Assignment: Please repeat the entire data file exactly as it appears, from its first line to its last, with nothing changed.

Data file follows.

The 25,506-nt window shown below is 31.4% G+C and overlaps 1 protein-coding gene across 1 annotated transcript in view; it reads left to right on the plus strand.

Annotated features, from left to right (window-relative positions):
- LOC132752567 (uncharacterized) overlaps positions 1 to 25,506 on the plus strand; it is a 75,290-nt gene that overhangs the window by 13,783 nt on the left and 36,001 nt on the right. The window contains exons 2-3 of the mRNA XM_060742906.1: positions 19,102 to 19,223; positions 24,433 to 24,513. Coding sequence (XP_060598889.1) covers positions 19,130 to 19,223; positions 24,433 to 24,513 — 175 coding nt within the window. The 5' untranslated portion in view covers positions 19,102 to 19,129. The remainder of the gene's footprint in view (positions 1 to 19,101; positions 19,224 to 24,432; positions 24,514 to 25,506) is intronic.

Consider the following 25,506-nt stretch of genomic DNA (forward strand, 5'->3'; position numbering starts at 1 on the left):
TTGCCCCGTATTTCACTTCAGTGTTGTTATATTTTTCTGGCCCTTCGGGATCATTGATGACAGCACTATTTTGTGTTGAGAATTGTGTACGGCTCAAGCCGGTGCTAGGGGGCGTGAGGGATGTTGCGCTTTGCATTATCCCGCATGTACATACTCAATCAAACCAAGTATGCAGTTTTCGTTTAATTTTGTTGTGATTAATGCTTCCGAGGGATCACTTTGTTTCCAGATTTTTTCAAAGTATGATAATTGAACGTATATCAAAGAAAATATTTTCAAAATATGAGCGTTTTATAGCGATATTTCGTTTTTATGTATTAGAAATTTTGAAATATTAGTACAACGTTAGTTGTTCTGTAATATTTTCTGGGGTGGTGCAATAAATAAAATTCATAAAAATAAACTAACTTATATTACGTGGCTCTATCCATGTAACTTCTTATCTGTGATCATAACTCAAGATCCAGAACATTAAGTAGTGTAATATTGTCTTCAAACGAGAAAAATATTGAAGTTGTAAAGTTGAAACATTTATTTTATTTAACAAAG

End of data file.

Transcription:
The 25,506-nt window shown below is 31.4% G+C and overlaps 1 protein-coding gene across 1 annotated transcript in view; it reads left to right on the plus strand.

Annotated features, from left to right (window-relative positions):
- LOC132752567 (uncharacterized) overlaps positions 1 to 25,506 on the plus strand; it is a 75,290-nt gene that overhangs the window by 13,783 nt on the left and 36,001 nt on the right. The window contains exons 2-3 of the mRNA XM_060742906.1: positions 19,102 to 19,223; positions 24,433 to 24,513. Coding sequence (XP_060598889.1) covers positions 19,130 to 19,223; positions 24,433 to 24,513 — 175 coding nt within the window. The 5' untranslated portion in view covers positions 19,102 to 19,129. The remainder of the gene's footprint in view (positions 1 to 19,101; positions 19,224 to 24,432; positions 24,514 to 25,506) is intronic.

Consider the following 25,506-nt stretch of genomic DNA (forward strand, 5'->3'; position numbering starts at 1 on the left):
TTGCCCCGTATTTCACTTCAGTGTTGTTATATTTTTCTGGCCCTTCGGGATCATTGATGACAGCACTATTTTGTGTTGAGAATTGTGTACGGCTCAAGCCGGTGCTAGGGGGCGTGAGGGATGTTGCGCTTTGCATTATCCCGCATGTACATACTCAATCAAACCAAGTATGCAGTTTTCGTTTAATTTTGTTGTGATTAATGCTTCCGAGGGATCACTTTGTTTCCAGATTTTTTCAAAGTATGATAATTGAACGTATATCAAAGAAAATATTTTCAAAATATGAGCGTTTTATAGCGATATTTCGTTTTTATGTATTAGAAATTTTGAAATATTAGTACAACGTTAGTTGTTCTGTAATATTTTCTGGGGTGGTGCAATAAATAAAATTCATAAAAATAAACTAACTTATATTACGTGGCTCTATCCATGTAACTTCTTATCTGTGATCATAACTCAAGATCCAGAACATTAAGTAGTGTAATATTGTCTTCAAACGAGAAAAATATTGAAGTTGTAAAGTTGAAACATTTATTTTATTTAACAAAG